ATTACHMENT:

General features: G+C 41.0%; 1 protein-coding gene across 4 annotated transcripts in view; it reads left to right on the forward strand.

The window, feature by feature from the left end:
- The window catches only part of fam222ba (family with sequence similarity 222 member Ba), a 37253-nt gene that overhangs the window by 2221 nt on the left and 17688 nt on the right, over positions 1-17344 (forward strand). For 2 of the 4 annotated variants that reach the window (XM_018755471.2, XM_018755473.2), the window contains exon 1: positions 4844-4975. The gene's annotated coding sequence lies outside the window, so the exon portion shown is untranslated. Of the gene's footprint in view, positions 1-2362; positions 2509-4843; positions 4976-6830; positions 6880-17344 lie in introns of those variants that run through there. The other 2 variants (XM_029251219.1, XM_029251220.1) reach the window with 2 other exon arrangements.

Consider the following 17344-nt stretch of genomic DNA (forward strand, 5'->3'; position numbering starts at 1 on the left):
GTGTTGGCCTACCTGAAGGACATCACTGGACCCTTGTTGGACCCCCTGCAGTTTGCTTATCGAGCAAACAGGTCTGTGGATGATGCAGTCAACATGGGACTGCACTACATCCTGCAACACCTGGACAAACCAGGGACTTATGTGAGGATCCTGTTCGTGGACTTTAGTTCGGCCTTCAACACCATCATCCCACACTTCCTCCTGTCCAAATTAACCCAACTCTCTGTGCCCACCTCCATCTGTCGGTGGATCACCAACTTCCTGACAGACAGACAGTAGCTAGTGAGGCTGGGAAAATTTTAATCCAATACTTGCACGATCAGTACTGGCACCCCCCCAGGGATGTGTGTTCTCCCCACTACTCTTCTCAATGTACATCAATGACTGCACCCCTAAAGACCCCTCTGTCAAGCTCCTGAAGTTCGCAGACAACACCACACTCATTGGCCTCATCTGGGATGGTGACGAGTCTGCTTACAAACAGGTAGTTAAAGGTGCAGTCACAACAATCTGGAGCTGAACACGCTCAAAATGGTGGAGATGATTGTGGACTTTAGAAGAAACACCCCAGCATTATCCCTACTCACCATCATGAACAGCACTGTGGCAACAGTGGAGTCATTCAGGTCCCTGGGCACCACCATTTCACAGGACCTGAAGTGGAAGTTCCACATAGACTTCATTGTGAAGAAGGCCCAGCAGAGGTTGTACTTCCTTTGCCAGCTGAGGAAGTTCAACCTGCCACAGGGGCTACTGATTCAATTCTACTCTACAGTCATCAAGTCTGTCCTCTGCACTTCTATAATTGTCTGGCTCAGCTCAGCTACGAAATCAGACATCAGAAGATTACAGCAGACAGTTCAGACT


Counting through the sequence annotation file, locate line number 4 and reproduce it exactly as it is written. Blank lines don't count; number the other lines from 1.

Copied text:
Consider the following 17344-nt stretch of genomic DNA (forward strand, 5'->3'; position numbering starts at 1 on the left):